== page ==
My wife and I took our two youngest children along last night to the launch of the latest book titled Problem Child from Katoomba, NSW childrens' author James Roy. I wrote about his visit to our house on 27 March 2007.
Our two kids were the only children at the book launch, which I thought a curious thing for an author of juvenile fiction. There were a lot of literary author types though, close to forty in number by my count, most of whom were unknown to me. I suspect prolific bloggers such as I are the misfits in the literary world. We'll only be famous when we are dead.
I did briefly meet an old acquaintance, Bob Reece. He's a Fremantle based university scholar with a swag of highly respectable scholarly titles under his belt. Famous in his own way, he has been working on a new Daisy Bates biography which has apparently grown like Topsy. It's going to provide much deserved new insight into the early twentieth century observer of indigenous customs. I noticed that Bob's right thumb was bleeding when he shook my hand last night - either he jammed it in a car door or he had been typing too hard.
The book launch was quite a good one. Copious quantities of wine for the lushes and about a litre of orange juice for the teetotallers. The ratio said said something to me about literary circulators. The selection of nibbles was ample too, plenty of mixed nuts - the expensive type from Big W.
A local English teacher/author introduced the book. I've forgotten his name, but he did a good job. He toyed with the idea that James Roy's depiction of a schoolyard bully had been so insightful that he may have been one himself. An excerpt was read to prove it. Then a joking hand-count was taken amongst the assembled that Mr Roy had indeed been a schoolyard bully and deserved punishment by having his own book launched back at him.
James Roy's former high school English teacher was present too. He looked the same age as Roy so he must have been clean-living teacher. I've forgotten his name too. Apparently he told his charge when he was at school he would get a hundred percent mark for a book length project if he completed it. It never quite happened at school. However, it must be very pleasing for an Australian English teacher to realise that he actually inspired someone.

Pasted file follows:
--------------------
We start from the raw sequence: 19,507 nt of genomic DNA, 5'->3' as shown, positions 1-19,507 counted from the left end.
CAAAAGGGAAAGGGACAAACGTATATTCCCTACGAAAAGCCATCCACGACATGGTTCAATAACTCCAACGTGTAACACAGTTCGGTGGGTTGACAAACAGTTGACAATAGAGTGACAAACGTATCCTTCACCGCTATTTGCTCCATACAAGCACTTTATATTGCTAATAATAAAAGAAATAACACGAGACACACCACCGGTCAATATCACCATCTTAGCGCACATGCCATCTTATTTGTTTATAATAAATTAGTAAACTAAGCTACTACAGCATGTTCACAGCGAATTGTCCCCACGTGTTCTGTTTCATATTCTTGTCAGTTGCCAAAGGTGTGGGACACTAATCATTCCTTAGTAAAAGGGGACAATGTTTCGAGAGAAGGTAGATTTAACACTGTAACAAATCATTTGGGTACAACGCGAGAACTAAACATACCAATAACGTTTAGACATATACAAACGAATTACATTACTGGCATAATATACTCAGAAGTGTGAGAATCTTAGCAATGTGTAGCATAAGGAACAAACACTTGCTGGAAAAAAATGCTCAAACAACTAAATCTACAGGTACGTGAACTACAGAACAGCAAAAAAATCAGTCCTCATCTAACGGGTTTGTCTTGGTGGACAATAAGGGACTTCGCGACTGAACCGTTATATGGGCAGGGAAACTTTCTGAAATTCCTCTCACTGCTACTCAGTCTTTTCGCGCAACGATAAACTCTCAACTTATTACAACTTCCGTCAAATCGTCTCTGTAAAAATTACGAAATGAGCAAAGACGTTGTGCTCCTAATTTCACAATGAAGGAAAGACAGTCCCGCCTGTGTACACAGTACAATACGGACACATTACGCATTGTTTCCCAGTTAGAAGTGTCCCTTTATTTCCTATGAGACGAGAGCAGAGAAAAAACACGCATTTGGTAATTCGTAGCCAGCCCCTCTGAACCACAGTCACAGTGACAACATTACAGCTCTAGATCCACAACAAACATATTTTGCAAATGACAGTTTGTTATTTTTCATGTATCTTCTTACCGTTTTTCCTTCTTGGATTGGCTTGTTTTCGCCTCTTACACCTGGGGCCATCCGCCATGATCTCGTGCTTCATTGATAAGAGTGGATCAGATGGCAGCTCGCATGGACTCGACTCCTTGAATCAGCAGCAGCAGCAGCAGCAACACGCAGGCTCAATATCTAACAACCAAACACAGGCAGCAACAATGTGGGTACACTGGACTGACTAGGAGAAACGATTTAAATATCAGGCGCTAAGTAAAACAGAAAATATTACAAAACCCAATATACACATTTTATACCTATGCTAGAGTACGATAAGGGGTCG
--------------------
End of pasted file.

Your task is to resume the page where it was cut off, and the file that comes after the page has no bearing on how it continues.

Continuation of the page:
A shroud was lifted to reveal a small trebuchet with a copy of Problem Child dangling at the business end. James was sat down in a distant chair and fitted with helmet and goggles to guard against a law suit. A string puppet purported to have once belonged to Rolf Harris declared him guilty and the catapult was released. The book had been well and truly launched.
The trouble with going to a book launch where you are known to the author is that you are then obliged to buy a copy of the book - not that we minded on this occasion. I think it was $16.95. Cheaper I'll bet than Harry Potter and the Deathly Hallows, which will be released on 21 July.
Our youngest daughter presented the cash and a copy of Problem Child became hers. James was pleased to see us and naturally signed the book with a joint dedication to our two kids. I'm hoping the entire proceedings will be a seminal moment in their own literary lives.
The old Fremantle Prison is huge, and since the prisoners were sent somewhere else in 1991 it has become a celebrated heritage asset. The book launch took place in the building that was once the prison hospital. It's still inside the stone wall perimeter and has a wonderful view overlooking the main cell blocks and exercise yards. A visit to the the Fremantle Childrens' Literature Centre is a good way to take a partial look at the inside of the complex for free.
And what about the content of Problem Child? Well we've got to read it yet. "They" say that an author has to grab the attention of the reader on the first page. The first line reads: "That Monday I went to school. I had a pie for lunch and it was nice..." "Mmmmmmmm pies!" I thought to myself, "This book shows promise." Unfortunately lunch time quickly degenerated after that sublime introduction into a food flinging fight between boyish peers which perhaps will be more appealing to a scruffy juvenile mind than a dainty epicure type like me.
© MMVII Paul R. Weaver.
About the writer
Check out each month's subject index on the Calendar Page for my "common-man" monologues about survival in 21st century Australia – plus a little history occasionally. An original essay is added most days as part of an undertaking to write a couple of million words.